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Besides a large number of international organisations, several countries have expressed solidarity with the Czech Republic, offering machinery, monetary aid and man power. On Saturday, Italy sent water pumps and drying equipment, over 70 fire fighters from the German city of Frankfurt and 82 fire fighters from southern Poland set off to help the flood affected areas, and useful machinery is on its way from Great Britain and Sweden. The Russian embassy as well as the Israeli Foreign Minister, Simon Peres, also offered their country's help to the flood-hit areas.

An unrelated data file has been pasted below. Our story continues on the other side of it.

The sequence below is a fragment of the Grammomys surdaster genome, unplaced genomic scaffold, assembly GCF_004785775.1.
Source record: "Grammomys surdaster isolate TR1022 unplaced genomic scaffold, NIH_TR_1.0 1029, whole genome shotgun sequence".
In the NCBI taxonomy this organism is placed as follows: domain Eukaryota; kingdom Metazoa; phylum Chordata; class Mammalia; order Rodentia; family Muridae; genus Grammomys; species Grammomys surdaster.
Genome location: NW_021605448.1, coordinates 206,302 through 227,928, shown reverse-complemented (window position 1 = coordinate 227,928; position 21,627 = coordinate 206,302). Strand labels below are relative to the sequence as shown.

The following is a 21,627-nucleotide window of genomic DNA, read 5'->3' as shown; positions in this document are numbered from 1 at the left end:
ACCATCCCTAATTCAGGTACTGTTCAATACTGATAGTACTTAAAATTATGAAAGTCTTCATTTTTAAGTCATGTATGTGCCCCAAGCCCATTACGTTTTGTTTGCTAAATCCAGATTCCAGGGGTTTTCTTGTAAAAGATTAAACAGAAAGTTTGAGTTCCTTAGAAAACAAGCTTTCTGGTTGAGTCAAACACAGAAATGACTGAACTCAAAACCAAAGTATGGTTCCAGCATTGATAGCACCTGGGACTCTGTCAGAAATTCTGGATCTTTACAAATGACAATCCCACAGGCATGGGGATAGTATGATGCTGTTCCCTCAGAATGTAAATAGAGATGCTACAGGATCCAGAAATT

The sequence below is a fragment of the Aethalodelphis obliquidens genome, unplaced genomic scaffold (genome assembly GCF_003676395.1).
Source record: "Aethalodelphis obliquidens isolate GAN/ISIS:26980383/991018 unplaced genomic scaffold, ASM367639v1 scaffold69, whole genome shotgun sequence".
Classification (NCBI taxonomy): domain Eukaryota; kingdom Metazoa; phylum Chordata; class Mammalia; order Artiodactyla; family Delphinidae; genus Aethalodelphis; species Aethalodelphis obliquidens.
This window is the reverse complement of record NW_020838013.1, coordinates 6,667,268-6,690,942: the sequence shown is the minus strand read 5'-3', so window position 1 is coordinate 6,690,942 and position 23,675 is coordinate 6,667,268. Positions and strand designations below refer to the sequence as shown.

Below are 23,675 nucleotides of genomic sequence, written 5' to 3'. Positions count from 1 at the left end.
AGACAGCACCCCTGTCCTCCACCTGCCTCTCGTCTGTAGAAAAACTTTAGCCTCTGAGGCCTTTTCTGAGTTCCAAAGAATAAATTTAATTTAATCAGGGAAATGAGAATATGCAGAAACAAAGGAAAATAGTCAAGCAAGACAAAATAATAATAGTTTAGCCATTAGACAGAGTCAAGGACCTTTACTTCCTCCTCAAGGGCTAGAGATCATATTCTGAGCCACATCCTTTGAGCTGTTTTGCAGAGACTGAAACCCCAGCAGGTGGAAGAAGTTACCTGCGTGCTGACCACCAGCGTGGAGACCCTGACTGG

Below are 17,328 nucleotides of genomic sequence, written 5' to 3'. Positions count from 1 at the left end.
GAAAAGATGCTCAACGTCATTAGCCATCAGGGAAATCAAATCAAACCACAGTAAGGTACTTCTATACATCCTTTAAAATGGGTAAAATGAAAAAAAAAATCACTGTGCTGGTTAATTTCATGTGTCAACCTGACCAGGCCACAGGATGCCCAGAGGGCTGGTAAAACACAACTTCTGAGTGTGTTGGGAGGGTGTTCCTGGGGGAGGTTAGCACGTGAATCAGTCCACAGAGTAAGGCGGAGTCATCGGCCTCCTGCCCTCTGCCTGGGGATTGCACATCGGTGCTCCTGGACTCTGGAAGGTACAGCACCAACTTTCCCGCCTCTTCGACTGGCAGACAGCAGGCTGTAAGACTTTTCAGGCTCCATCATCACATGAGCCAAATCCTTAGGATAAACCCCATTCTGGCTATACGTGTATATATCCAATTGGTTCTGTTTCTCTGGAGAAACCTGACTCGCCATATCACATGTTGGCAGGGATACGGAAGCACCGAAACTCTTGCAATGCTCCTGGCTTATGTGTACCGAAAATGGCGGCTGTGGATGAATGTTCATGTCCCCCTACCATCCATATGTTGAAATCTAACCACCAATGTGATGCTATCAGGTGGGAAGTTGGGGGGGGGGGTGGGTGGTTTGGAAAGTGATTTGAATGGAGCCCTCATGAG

Furthermore, in a telephone conversation on Saturday, the U.S. President, George Bush, told his Czech counterpart Vaclav Havel that the USA would help the Czech Republic recover from the devastating floods with every possible means. According to the U.S. embassy in Prague, some 500,000 U.S. dollars have already been provided for immediate aid. The American embassy also offered to take over care and cleaning of Kampa island, one of the hardest hit parts of Prague as well as collect donations from U.S. firms and U.S. citizens living in the Czech Republic to be used for the reconstruction of Kampa park. According to the CTK news agency, the United States also plans to offer engineer equipment to those areas affected by the floods that it liberated in World War Two. This would involve the West Bohemian town of Plzen and the South Bohemian town of Pisek. A diplomatic source in Washington told the news agency that a proposal has already been submitted to the Czech side. Details are expected to be discussed during a meeting between U.S. Ambassador to the Czech Republic Craig Stapleton, and the Mayor of Plzen on Tuesday.